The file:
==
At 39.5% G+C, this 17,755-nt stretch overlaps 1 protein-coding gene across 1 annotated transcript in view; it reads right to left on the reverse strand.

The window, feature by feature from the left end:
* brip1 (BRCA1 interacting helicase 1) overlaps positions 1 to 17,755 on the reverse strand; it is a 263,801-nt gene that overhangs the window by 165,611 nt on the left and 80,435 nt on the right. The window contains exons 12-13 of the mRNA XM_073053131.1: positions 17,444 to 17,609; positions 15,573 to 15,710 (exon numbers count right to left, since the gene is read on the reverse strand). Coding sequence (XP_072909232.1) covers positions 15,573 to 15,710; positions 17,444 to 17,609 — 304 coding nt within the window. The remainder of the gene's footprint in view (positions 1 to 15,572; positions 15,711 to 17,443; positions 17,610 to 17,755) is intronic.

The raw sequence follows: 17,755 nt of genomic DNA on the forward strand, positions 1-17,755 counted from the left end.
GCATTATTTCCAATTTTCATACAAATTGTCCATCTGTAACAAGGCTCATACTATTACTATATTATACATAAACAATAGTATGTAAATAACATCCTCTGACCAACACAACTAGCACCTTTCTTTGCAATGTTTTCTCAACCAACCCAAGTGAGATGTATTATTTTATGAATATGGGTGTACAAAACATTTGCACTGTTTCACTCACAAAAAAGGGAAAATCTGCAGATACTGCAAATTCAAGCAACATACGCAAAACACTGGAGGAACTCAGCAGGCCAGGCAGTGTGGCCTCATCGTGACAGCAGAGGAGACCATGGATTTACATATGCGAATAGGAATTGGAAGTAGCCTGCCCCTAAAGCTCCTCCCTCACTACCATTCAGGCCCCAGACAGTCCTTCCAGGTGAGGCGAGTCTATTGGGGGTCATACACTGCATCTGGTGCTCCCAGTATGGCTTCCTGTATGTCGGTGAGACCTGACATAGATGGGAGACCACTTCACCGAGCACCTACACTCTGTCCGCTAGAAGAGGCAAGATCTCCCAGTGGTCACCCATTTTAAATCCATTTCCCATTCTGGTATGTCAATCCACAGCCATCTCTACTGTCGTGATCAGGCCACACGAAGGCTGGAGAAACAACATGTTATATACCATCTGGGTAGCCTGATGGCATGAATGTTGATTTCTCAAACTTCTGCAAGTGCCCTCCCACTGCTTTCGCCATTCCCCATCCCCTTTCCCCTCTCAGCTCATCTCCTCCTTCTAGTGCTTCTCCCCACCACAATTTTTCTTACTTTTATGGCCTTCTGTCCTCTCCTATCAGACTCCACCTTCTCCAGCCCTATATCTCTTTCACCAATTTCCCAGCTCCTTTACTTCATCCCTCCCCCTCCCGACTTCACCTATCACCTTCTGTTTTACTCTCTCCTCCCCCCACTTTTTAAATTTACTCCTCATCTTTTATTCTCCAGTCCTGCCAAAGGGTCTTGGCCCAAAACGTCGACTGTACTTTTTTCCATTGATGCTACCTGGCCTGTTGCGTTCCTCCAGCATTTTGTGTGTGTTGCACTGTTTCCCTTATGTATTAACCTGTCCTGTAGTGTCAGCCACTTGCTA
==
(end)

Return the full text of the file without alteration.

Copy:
At 39.5% G+C, this 17,755-nt stretch overlaps 1 protein-coding gene across 1 annotated transcript in view; it reads right to left on the reverse strand.

The window, feature by feature from the left end:
* brip1 (BRCA1 interacting helicase 1) overlaps positions 1 to 17,755 on the reverse strand; it is a 263,801-nt gene that overhangs the window by 165,611 nt on the left and 80,435 nt on the right. The window contains exons 12-13 of the mRNA XM_073053131.1: positions 17,444 to 17,609; positions 15,573 to 15,710 (exon numbers count right to left, since the gene is read on the reverse strand). Coding sequence (XP_072909232.1) covers positions 15,573 to 15,710; positions 17,444 to 17,609 — 304 coding nt within the window. The remainder of the gene's footprint in view (positions 1 to 15,572; positions 15,711 to 17,443; positions 17,610 to 17,755) is intronic.

The raw sequence follows: 17,755 nt of genomic DNA on the forward strand, positions 1-17,755 counted from the left end.
GCATTATTTCCAATTTTCATACAAATTGTCCATCTGTAACAAGGCTCATACTATTACTATATTATACATAAACAATAGTATGTAAATAACATCCTCTGACCAACACAACTAGCACCTTTCTTTGCAATGTTTTCTCAACCAACCCAAGTGAGATGTATTATTTTATGAATATGGGTGTACAAAACATTTGCACTGTTTCACTCACAAAAAAGGGAAAATCTGCAGATACTGCAAATTCAAGCAACATACGCAAAACACTGGAGGAACTCAGCAGGCCAGGCAGTGTGGCCTCATCGTGACAGCAGAGGAGACCATGGATTTACATATGCGAATAGGAATTGGAAGTAGCCTGCCCCTAAAGCTCCTCCCTCACTACCATTCAGGCCCCAGACAGTCCTTCCAGGTGAGGCGAGTCTATTGGGGGTCATACACTGCATCTGGTGCTCCCAGTATGGCTTCCTGTATGTCGGTGAGACCTGACATAGATGGGAGACCACTTCACCGAGCACCTACACTCTGTCCGCTAGAAGAGGCAAGATCTCCCAGTGGTCACCCATTTTAAATCCATTTCCCATTCTGGTATGTCAATCCACAGCCATCTCTACTGTCGTGATCAGGCCACACGAAGGCTGGAGAAACAACATGTTATATACCATCTGGGTAGCCTGATGGCATGAATGTTGATTTCTCAAACTTCTGCAAGTGCCCTCCCACTGCTTTCGCCATTCCCCATCCCCTTTCCCCTCTCAGCTCATCTCCTCCTTCTAGTGCTTCTCCCCACCACAATTTTTCTTACTTTTATGGCCTTCTGTCCTCTCCTATCAGACTCCACCTTCTCCAGCCCTATATCTCTTTCACCAATTTCCCAGCTCCTTTACTTCATCCCTCCCCCTCCCGACTTCACCTATCACCTTCTGTTTTACTCTCTCCTCCCCCCACTTTTTAAATTTACTCCTCATCTTTTATTCTCCAGTCCTGCCAAAGGGTCTTGGCCCAAAACGTCGACTGTACTTTTTTCCATTGATGCTACCTGGCCTGTTGCGTTCCTCCAGCATTTTGTGTGTGTTGCACTGTTTCCCTTATGTATTAACCTGTCCTGTAGTGTCAGCCACTTGCTA